“Core-Operations Inference” Insufficient Alone to Support PSLRA’s Heightened Pleading Requirements for Scienter in Securities Fraud Class Action Ninth Circuit Holds
Plaintiffs filed a putative class action against Washington Mutual and individual officer defendants alleging securities law violations; specifically, the class action complaint alleged violations of Sections 10(b) and 20(a) of the Securities Exchange Act of 1934 and Rule 10b-5. South Ferry LP, # 2 v. Killinger, 542 F.3d 776, 779 (9th Cir. 2008). The class action “relate[d] to several related aspects of WAMU’s mortgage lending business.” Id., at 780. The class action focused on two types of risks: the first involved the mortgage servicing rights (MSR) related risk that WAMU would lose revenue “due to the pre-payment of loans that it services”; the second involves a “pipeline risk” that WAMU will “commit to fund a loan at a certain interest rate only to see market interest rates change by the time the loan is finalized.” Id. According to the class action complaint, “the individual defendants made materially false or misleading statements concerning WAMU’s ability to manage MSR-related and pipeline risk during the class period.” Id. Defense attorneys moved to dismiss the class action for failure to meet the heightened pleading requirements under the Private Securities Litigation Reform Act (PSLRA). Id., at 779. The district court granted the motion as to certain defendants, but denied the motion as to others; it found plaintiff met the heightened pleading requirements of the PSLRA “by inferring that the remaining defendants had knowledge of WAMU’s difficulties with their information systems ‘because of the nature of the statements they [Defendants] were making and the nature of these specific alleged operational problems,’” id., at 781 (quoting In re Northpoint Communications Group, Inc. Securities Litig., 184 F.Supp.2d 991, 998 (N.D. Cal. 2001)). In short, the district court believed “that it may be inferred that facts critical to a business’s ‘core operations’ or important transactions are known to key company officers,” id. Defense attorneys filed an interlocutory appeal, and the Ninth Circuit reversed.
The issue on appeal was “whether a scienter theory that infers that facts critical to a business’s ‘core operations’ or an important transaction are known to a company’s key officers satisfies the PSLRA’s heightened pleading standard.” South Ferry, at 783. After reviewing its prior cases on the subject, see id., at 783-84, the Ninth Circuit explained at page 784 that plaintiffs argued that while not adequate in and of itself to satisfy the scienter requirement of the PSLRA, “the core-operations inference can be one relevant part of a complaint that raises a strong inference of scienter.” The Ninth Circuit concluded, “Where a complaint relies on allegations that management had an important role in the company but does not contain additional detailed allegations about the defendants’ actual exposure to information, it will usually fall short of the PSLRA standard.” Id., at 784. Moreover, “a general matter, ‘corporate management’s general awareness of the day-to-day workings of the company’s business does not establish scienter-at least absent some additional allegation of specific information conveyed to management and related to the fraud’ or other allegations supporting scienter.” Id., at 784-85 (citation omitted).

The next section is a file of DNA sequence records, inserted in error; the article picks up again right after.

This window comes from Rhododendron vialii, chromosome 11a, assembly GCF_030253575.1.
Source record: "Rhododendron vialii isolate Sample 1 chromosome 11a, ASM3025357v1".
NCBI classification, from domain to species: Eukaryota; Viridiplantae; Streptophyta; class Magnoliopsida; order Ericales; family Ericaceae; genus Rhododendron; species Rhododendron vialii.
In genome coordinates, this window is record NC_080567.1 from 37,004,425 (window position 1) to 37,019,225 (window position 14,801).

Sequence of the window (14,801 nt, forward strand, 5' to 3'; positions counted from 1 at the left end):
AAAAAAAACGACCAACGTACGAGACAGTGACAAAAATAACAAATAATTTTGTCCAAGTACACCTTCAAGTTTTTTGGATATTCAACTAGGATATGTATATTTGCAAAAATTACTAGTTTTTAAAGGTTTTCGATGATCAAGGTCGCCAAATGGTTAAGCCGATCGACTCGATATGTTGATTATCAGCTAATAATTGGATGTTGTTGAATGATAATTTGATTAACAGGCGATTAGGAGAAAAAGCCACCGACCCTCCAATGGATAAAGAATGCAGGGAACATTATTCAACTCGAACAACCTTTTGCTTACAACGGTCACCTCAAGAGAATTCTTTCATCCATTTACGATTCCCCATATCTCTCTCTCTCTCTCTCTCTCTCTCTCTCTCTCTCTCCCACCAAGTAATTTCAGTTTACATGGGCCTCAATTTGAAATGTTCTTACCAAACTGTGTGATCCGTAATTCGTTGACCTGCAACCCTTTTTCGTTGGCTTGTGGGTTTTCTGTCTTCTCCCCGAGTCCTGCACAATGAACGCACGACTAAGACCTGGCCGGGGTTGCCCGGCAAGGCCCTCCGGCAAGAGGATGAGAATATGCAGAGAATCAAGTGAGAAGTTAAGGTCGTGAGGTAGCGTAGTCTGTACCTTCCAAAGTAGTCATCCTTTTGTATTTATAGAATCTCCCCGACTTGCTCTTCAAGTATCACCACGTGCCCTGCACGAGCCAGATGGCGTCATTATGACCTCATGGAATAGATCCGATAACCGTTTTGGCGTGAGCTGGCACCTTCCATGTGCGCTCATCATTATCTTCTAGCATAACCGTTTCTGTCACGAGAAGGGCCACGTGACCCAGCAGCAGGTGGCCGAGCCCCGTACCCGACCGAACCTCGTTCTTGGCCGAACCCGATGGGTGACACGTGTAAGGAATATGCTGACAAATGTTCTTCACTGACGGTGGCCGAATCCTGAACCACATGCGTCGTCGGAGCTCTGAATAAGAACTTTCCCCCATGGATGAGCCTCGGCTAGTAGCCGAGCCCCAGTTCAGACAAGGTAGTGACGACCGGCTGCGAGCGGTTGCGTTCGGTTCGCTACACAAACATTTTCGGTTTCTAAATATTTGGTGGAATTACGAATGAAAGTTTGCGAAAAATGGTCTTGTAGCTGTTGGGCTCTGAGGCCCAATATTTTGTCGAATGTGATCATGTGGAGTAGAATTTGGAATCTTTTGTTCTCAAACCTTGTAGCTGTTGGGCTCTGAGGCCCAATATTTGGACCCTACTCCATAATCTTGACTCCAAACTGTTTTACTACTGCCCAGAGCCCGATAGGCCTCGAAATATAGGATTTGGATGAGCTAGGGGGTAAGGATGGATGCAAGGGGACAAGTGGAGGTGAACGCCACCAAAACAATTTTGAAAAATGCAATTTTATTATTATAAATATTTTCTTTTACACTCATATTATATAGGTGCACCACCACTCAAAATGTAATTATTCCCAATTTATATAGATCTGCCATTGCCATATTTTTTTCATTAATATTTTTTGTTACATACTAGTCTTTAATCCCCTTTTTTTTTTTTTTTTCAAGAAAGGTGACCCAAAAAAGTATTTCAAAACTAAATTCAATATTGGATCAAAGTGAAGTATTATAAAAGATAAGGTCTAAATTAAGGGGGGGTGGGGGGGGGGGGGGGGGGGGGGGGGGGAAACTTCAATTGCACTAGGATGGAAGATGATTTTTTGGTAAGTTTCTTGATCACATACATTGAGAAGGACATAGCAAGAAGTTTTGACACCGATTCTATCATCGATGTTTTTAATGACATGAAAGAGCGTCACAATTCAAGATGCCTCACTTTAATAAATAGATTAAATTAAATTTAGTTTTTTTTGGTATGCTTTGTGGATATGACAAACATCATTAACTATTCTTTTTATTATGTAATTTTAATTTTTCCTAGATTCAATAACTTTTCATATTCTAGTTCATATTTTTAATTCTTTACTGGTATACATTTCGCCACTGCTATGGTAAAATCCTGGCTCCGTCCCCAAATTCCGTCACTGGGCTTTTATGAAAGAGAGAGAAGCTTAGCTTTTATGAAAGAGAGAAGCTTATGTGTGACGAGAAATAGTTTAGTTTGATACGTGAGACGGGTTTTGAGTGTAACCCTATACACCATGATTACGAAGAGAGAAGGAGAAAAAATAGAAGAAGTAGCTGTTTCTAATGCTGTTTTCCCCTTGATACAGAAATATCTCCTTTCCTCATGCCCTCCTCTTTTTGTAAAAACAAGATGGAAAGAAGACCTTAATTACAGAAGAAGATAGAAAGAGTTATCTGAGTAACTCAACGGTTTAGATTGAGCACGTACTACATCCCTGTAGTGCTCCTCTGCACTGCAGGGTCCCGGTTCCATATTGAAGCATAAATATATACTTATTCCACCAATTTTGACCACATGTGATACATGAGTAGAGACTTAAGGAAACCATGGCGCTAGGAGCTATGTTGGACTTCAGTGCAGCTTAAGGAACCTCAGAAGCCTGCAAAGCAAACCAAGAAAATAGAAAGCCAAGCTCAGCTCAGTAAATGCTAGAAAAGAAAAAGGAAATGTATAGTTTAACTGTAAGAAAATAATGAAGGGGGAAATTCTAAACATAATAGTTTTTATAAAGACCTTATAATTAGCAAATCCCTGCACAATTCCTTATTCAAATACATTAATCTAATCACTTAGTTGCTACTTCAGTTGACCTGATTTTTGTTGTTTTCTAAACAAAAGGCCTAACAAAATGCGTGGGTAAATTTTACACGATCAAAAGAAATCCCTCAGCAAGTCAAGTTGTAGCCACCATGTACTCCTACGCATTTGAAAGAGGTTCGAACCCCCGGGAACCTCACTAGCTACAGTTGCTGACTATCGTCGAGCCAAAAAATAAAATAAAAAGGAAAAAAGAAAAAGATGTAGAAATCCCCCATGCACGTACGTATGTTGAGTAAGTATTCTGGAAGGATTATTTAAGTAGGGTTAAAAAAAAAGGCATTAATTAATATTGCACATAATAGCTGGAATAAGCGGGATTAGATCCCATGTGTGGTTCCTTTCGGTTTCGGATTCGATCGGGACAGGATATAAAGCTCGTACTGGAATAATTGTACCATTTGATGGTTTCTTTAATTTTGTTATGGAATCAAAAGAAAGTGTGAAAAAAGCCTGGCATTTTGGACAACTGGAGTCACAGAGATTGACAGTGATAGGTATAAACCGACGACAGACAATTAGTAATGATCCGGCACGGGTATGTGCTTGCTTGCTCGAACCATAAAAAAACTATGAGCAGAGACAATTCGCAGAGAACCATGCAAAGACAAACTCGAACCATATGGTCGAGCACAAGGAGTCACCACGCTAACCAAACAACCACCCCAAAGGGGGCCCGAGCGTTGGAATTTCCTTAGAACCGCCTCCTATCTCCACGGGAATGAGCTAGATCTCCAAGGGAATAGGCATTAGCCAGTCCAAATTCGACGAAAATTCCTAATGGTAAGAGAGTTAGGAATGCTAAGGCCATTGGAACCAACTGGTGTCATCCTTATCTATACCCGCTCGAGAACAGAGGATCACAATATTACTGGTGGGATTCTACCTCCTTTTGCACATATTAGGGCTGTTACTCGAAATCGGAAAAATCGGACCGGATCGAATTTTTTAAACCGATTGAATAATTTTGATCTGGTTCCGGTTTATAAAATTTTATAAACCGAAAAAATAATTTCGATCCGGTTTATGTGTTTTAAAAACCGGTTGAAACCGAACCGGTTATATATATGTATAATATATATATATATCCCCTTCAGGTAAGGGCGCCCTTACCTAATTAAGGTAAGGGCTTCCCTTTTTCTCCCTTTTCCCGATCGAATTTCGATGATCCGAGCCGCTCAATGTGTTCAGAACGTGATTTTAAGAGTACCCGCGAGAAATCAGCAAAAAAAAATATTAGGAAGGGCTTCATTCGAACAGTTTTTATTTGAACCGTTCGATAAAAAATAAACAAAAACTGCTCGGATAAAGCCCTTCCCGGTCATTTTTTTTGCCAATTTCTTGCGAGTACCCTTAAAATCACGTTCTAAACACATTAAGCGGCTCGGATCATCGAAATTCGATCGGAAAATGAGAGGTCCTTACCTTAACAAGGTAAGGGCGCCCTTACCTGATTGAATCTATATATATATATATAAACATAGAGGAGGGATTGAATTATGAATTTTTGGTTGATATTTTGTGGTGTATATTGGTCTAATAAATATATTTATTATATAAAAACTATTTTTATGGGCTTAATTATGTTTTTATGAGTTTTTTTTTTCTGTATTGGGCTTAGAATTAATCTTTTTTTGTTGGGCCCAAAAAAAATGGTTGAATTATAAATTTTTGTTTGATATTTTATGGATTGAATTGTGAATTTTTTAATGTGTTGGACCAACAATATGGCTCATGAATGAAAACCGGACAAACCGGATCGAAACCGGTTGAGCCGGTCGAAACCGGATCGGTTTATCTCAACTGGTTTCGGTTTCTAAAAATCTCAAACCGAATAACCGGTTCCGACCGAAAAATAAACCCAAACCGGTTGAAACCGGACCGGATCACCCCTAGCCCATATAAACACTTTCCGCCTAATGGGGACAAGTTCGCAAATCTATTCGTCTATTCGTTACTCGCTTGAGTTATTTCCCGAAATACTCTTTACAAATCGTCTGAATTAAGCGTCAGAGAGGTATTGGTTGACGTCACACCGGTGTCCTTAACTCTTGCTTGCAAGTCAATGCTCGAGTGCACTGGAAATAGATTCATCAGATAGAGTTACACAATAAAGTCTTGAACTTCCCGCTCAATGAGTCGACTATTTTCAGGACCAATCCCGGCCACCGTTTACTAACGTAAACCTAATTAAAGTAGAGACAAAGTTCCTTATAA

The Ninth Circuit summarized its conclusion as follows: “In summary, allegations regarding management’s role in a company may be relevant and help to satisfy the PSLRA scienter requirement in three circumstances. First, the allegations may be used in any form along with other allegations that, when read together, raise an inference of scienter that is ‘cogent and compelling, thus strong in light of other explanations.’ [Citation.] This view takes such allegations into account when evaluating all circumstances together. Second, such allegations may independently satisfy the PSLRA where they are particular and suggest that defendants had actual access to the disputed information…. Finally, such allegations may conceivably satisfy the PSLRA standard in a more bare form, without accompanying particularized allegations, in rare circumstances where the nature of the relevant fact is of such prominence that it would be ‘absurd’ to suggest that management was without knowledge of the matter. [Citation.]” South Ferry, at 785-86. Having made that holding, the Ninth Circuit considered plaintiff’s argument that “the district court had adequate alternative bases for its decision even if the core operations inference was improperly applied.” Id., at 786. The Circuit Court disagreed, noting that the district court had “made clear in its certification order that it had serious doubts about the viability of the complaint unless [plaintiff] could rely on the core operations inference,” id. However, the Court refused defendant’s request to reach the merits of the class action complaint’s sufficiency; instead, it reversed the order and remanded the matter to the district court. Id.
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